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Since Hurricane Irma and then its more vicious successor, Hurricane Maria, Puerto Rico hasn’t had a moment of peace. Two years since those devastating hurricanes came the recovery period— and it seemed that with all the progress that was made, there was a suspicious underlying. We knew that there were funds being withheld at the government level from the Trump Administration, but then came news of corruption from the local level. Puerto Rico was once again in turmoil, this time with its lawmakers. Then once the fraud was rooted out (thanks to the people who demanded it) came the earthquakes. Now, Puerto Rico is once again in a period of unsettledness. 

Just when we thought his issues were over, Puerto Rico’s Department of Justice is seeking to investigate former governor Ricardo Rosselló.

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Last summer, Ricardo Rosselló resigned from his role as governor of Puerto Rico after people on the island demanded it. While it was revealed that Rosselló had been involved in inappropriate chats, he was also involved in possible corruption. The Department of Justice has acquired an independent prosecutor to investigate not just Rosselló but several people he chatted with via the Telegram app. At the center of this investigation is not to disclose what was said — because we do know that information, and we’ll get to that later — but instead to discover possible illegalities that Rosselló and others committed while in office. 

On Jan. 10, the Department of Justice tweeted the details over the preliminary inquiry.

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One of the concerns is whether Rosselló conducted illegal transactions that could be “conflicts of interest and violations of the law,” NBC reports.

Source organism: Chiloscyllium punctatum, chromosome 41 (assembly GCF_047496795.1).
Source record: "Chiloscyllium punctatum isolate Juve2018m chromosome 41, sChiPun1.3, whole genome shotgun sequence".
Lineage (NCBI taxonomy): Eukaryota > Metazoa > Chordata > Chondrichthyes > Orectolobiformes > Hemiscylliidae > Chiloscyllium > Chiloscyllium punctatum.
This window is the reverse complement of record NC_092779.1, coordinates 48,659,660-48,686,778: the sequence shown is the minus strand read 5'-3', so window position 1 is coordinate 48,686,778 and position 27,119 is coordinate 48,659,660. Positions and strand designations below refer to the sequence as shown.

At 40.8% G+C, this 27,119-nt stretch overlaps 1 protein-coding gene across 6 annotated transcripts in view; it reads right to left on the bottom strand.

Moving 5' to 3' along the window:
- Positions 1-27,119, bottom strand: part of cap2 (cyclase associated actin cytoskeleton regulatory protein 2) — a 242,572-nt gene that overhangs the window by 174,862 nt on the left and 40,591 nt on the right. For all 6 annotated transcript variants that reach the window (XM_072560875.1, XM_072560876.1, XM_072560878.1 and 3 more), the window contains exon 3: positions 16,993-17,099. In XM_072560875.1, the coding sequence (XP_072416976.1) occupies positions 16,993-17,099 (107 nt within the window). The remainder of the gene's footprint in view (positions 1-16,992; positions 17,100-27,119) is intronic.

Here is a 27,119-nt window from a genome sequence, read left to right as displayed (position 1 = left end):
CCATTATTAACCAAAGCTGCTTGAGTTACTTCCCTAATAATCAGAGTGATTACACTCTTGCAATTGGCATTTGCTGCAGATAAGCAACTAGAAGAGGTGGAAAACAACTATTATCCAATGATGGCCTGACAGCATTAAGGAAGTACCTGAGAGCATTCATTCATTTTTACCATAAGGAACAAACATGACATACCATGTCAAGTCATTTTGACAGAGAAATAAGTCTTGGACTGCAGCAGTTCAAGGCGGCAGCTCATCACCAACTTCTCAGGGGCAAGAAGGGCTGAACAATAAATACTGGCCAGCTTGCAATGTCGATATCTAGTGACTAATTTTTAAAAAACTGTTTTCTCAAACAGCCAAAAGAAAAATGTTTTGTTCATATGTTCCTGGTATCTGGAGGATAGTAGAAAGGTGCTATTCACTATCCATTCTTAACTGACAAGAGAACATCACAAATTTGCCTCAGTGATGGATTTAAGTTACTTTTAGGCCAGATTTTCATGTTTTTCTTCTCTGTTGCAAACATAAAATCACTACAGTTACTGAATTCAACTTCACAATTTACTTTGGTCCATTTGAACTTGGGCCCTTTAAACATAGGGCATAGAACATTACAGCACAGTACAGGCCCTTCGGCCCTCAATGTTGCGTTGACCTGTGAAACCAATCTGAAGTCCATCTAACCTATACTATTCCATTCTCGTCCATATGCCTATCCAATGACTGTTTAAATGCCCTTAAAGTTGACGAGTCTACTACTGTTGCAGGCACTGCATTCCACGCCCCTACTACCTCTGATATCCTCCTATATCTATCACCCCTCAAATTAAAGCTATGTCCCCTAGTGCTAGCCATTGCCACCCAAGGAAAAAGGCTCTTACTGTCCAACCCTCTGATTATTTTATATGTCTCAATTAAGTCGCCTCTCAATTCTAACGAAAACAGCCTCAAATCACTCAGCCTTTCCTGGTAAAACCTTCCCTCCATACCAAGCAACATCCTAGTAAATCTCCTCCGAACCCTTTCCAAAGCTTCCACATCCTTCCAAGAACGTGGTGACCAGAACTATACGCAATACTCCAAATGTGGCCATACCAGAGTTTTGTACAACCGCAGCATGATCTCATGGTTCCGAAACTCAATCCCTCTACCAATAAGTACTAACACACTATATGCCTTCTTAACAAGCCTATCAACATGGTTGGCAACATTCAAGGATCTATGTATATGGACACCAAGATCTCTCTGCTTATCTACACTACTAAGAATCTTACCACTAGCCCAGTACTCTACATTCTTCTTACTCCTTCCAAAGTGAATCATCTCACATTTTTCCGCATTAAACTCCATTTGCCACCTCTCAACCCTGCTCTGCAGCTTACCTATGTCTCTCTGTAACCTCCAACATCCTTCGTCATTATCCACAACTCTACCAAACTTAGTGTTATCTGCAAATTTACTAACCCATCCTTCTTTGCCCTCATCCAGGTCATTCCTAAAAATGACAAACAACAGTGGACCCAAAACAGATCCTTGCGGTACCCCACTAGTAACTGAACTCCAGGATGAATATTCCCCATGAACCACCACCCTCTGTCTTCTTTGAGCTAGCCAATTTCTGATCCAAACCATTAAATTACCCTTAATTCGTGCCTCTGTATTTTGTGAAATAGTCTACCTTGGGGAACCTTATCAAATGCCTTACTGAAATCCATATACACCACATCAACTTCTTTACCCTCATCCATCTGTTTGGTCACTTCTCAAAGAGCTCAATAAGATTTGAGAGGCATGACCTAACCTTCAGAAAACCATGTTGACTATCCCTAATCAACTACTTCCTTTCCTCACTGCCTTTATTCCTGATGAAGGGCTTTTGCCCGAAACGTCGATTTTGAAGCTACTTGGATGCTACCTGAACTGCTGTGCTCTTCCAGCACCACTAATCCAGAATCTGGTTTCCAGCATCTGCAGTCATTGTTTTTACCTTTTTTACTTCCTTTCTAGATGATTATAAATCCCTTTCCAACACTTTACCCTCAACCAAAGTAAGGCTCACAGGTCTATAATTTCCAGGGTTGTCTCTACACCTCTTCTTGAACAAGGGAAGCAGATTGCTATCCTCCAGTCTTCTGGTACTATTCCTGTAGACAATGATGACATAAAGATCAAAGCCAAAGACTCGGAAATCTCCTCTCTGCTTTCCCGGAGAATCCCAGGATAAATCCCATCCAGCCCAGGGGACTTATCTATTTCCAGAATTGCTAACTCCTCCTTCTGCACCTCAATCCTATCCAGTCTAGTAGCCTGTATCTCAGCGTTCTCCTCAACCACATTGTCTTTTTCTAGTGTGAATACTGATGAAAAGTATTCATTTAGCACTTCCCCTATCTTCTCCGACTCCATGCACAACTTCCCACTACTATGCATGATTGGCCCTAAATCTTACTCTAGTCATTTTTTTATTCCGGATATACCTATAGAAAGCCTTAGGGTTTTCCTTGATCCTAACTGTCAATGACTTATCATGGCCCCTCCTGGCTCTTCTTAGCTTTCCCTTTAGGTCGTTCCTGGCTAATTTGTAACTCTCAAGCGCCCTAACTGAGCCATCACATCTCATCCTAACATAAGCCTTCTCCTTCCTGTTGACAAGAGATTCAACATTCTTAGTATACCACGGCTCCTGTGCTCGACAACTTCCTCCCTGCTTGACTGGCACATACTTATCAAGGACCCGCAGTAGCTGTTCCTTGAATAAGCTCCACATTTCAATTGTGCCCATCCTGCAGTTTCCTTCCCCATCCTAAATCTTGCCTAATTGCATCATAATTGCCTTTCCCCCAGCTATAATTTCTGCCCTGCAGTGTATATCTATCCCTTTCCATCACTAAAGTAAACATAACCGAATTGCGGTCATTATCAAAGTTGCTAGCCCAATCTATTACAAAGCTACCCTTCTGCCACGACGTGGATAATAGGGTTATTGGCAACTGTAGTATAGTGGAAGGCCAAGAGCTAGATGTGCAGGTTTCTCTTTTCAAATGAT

“They examined the contents of the group chat, and as part of the investigation, they issued 45 citations to multiple witnesses and over 60 subpoenas to secure documents and information,” DOJ Secretary Denisse Longo Quiñones said in her statement. “In the course of these appointments, participants were asked to show up and deliver their cellphones for registration.” She added, “The Department of Justice has fully complied with its responsibility to complete a preliminary investigation that allows the Office of Independent Special Prosecutors to use its own criteria to determine whether they will accept the recommendation.”

While the Department of Justice has requested an investigation, now it’s up to the Office of Independent Special Prosecutors to present the charges against Rosselló and possibly others if they find illegal actions. 

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As of now, Rosselló is in the clear. It is only after the investigation is concluded will the public know for sure if Rosselló was part of any sort of corruption or if the chats that were disclosed just showed their inappropriateness. 

To recap, Rosselló’s words were more than just wrong. They were simply appalling. We expect this sort of language from President Donald Trump, but not anyone else. 

Last year, Puerto Rico’s Center for Investigative Journalism revealed the chat between Rosselló and his staff (which included a total of 889 pages) in which he disrespected high profile officials and entertainers. 

In Rosselló’s chat concerning San Juan Mayor Carmen Yulín Cruz, Christian Sobrino Vega, then Puerto Rico’s chief fiscal officer, said: “I am salivating to shoot her.” Rosselló responded by saying, “You’d be doing me a grand favor.” 

Rosselló also said that Yulín Cruz was “off her meds” after she expressed interest in running for governor. “Either that, or she’s a tremendous HP,” which is an acronym in Spanish that means “son/daughter of a bitch.”

Sobrino Vega also went on to disrespect singer Ricky Martin. “Nothing says patriarchal oppression like Ricky Martin,” Sobrino Vega wrote in the group chat. “Ricky Martin is such a male chauvinist that he f—- men because women don’t measure up. Pure patriarchy.”

But the issue here is not so much what Rosselló said but rather if he misused funds.

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With so much talk about how Trump was withholding funds (he still is by the way), the money that was being made available could have been used in other places and not where it was needed the most. The Center for Investigative Journalism disclosed that some federal money could have been used to conduct partisan work. The investigation shows that Rosselló misused federal funds for his own purposes instead of distributing it in areas that desperately needed it. The investigation will find out if that conduct was done so legally or illegally. 

READ: The Governor Of Puerto Rico Was Caught In A Chat Using Grotesque Homophobic And Sexist Language And The Entire Island Is Calling Him To Resign In Massive Protests